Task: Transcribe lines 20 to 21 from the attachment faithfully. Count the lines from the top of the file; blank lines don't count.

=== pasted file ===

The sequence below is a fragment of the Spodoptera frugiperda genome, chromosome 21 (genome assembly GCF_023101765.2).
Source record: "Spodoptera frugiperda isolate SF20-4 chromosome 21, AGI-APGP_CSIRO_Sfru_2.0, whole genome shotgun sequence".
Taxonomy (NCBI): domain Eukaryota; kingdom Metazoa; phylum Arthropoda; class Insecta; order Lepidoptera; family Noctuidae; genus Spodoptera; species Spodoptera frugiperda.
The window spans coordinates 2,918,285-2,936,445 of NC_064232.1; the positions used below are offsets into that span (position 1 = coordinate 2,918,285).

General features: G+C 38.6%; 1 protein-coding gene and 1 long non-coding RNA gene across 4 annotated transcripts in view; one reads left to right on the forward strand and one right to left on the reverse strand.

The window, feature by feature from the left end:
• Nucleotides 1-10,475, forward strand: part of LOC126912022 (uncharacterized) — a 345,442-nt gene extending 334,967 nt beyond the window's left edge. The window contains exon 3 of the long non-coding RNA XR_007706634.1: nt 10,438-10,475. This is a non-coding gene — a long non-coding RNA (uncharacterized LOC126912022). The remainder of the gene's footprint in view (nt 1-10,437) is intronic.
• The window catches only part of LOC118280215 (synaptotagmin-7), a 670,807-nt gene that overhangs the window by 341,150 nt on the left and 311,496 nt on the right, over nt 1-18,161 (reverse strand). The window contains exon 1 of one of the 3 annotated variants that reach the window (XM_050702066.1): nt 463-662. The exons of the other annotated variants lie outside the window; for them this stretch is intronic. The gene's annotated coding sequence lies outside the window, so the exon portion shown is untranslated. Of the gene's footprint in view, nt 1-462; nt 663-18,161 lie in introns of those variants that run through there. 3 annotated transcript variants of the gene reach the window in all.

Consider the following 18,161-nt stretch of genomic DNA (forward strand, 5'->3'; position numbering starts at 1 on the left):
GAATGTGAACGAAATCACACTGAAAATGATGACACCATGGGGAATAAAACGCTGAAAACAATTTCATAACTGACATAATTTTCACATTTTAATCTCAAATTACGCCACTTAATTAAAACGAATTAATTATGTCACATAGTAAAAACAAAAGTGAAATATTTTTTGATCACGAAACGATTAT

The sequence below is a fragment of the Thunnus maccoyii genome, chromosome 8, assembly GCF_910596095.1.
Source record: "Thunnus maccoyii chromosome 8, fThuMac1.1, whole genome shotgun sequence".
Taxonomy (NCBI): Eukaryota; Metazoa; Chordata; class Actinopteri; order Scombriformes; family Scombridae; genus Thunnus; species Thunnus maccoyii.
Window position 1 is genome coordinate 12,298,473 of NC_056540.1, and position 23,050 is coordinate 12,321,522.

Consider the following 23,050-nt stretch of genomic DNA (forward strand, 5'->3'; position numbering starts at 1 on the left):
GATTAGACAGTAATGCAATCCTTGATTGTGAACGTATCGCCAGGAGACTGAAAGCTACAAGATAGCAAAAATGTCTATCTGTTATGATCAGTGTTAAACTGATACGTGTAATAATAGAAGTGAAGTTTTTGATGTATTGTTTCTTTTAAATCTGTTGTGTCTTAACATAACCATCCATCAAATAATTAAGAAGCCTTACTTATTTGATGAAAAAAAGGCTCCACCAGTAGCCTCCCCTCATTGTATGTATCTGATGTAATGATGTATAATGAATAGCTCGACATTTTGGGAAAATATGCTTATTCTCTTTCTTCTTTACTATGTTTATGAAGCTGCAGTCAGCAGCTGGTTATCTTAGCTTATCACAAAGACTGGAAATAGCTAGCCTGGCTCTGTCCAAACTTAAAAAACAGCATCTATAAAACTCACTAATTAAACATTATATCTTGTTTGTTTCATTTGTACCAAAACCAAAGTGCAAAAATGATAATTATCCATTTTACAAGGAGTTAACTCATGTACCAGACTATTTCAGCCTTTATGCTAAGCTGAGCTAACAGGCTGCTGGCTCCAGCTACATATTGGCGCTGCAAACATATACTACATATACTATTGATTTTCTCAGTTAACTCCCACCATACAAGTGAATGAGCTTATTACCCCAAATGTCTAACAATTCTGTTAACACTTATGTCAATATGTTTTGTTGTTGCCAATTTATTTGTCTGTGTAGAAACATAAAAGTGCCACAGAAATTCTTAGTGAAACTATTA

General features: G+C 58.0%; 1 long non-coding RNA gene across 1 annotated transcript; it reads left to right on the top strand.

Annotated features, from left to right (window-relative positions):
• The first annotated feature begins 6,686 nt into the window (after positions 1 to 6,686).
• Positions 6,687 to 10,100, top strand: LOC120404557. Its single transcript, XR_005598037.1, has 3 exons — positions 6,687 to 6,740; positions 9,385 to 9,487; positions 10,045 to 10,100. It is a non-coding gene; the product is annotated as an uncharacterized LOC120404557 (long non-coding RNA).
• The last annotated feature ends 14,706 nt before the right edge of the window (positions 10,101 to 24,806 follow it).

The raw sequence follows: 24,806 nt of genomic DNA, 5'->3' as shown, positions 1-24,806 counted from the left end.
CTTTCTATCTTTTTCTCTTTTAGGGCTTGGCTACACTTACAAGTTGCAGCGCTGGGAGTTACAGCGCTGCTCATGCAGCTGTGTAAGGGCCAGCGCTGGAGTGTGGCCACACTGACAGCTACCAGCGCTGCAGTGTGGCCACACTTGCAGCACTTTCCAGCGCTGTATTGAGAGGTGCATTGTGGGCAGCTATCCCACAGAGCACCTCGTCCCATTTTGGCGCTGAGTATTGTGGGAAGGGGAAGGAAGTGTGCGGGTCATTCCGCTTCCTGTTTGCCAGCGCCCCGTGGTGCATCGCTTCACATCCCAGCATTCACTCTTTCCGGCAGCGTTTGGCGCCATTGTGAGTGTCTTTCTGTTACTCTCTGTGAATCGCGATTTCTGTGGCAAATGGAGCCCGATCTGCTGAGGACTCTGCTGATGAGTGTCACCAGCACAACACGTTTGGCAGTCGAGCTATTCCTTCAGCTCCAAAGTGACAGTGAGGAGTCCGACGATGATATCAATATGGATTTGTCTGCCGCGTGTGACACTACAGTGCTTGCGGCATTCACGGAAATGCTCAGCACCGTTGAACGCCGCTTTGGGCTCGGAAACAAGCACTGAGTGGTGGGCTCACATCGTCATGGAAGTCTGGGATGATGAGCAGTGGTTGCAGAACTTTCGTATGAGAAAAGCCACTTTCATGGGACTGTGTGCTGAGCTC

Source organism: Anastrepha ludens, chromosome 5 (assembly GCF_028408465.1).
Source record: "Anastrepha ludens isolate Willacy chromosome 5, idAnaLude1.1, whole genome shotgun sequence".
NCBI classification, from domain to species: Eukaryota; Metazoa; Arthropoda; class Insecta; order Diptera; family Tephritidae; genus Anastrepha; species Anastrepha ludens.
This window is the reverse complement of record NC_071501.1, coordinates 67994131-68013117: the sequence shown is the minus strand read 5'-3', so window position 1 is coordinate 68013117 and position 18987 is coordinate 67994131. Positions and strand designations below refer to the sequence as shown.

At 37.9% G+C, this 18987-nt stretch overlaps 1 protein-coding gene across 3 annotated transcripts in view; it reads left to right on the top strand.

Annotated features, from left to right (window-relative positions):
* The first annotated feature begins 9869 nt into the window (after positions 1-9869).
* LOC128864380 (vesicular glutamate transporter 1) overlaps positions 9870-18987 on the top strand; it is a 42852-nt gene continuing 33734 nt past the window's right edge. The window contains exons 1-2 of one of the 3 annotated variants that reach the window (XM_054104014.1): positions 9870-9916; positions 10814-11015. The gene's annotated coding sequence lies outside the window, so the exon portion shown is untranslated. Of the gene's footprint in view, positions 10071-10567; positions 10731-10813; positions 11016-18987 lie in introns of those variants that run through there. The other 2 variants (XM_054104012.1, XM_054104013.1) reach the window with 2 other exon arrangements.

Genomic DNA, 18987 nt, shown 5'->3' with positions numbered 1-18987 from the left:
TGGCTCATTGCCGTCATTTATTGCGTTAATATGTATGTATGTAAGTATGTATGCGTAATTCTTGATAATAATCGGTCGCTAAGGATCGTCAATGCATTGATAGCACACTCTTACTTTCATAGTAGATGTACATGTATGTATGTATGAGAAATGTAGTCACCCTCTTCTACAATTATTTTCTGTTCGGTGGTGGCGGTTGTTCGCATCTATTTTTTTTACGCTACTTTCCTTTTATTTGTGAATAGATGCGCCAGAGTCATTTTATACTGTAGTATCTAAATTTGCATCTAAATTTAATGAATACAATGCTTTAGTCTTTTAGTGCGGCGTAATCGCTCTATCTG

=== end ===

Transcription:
• Positions 6,687 to 10,100, top strand: LOC120404557. Its single transcript, XR_005598037.1, has 3 exons — positions 6,687 to 6,740; positions 9,385 to 9,487; positions 10,045 to 10,100. It is a non-coding gene; the product is annotated as an uncharacterized LOC120404557 (long non-coding RNA).
• The last annotated feature ends 14,706 nt before the right edge of the window (positions 10,101 to 24,806 follow it).